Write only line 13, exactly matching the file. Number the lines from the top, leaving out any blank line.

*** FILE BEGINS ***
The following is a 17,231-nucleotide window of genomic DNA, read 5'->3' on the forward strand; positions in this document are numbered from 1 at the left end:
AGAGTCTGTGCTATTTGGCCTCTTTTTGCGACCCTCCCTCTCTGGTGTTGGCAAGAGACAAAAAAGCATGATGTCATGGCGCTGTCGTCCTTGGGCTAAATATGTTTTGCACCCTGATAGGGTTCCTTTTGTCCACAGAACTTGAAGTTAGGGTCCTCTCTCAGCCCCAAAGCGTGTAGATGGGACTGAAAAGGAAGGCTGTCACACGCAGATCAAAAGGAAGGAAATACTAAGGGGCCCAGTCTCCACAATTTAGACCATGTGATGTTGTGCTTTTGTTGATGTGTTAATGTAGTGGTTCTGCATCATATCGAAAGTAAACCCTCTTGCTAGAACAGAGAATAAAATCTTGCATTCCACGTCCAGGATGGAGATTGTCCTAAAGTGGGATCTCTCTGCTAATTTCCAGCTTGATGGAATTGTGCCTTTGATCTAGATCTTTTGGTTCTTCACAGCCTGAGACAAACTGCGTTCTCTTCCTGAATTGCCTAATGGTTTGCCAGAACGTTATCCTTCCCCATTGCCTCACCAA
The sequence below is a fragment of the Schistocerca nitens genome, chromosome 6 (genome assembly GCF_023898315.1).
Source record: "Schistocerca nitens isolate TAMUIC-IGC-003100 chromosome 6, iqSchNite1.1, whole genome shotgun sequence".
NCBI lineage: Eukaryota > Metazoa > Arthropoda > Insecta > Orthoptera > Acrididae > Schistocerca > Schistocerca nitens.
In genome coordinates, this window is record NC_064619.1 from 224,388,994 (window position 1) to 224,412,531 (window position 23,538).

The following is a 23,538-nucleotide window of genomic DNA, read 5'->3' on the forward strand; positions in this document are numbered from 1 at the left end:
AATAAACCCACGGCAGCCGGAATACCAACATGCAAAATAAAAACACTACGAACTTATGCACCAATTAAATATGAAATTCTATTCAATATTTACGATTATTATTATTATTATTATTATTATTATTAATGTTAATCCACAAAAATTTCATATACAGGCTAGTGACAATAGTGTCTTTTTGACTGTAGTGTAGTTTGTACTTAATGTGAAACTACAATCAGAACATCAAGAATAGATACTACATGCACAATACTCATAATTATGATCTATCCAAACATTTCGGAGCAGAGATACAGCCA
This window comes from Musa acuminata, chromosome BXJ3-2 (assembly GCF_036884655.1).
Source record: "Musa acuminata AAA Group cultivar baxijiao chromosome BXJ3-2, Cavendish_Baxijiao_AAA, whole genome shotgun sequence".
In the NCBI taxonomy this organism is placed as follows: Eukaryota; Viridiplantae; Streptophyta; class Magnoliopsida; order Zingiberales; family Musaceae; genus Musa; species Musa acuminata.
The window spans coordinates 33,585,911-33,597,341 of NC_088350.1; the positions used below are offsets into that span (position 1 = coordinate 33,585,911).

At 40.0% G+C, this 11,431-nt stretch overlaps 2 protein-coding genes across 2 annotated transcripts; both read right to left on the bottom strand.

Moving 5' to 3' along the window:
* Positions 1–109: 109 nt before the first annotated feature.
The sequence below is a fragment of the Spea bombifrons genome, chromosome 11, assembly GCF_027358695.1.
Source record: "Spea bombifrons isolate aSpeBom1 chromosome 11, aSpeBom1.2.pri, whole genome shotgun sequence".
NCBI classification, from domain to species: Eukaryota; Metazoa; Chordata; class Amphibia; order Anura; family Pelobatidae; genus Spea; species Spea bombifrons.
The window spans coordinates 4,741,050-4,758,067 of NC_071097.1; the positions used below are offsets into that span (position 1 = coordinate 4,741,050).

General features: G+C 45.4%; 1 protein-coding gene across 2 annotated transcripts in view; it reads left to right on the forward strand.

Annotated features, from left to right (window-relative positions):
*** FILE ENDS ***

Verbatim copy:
At 40.0% G+C, this 11,431-nt stretch overlaps 2 protein-coding genes across 2 annotated transcripts; both read right to left on the bottom strand.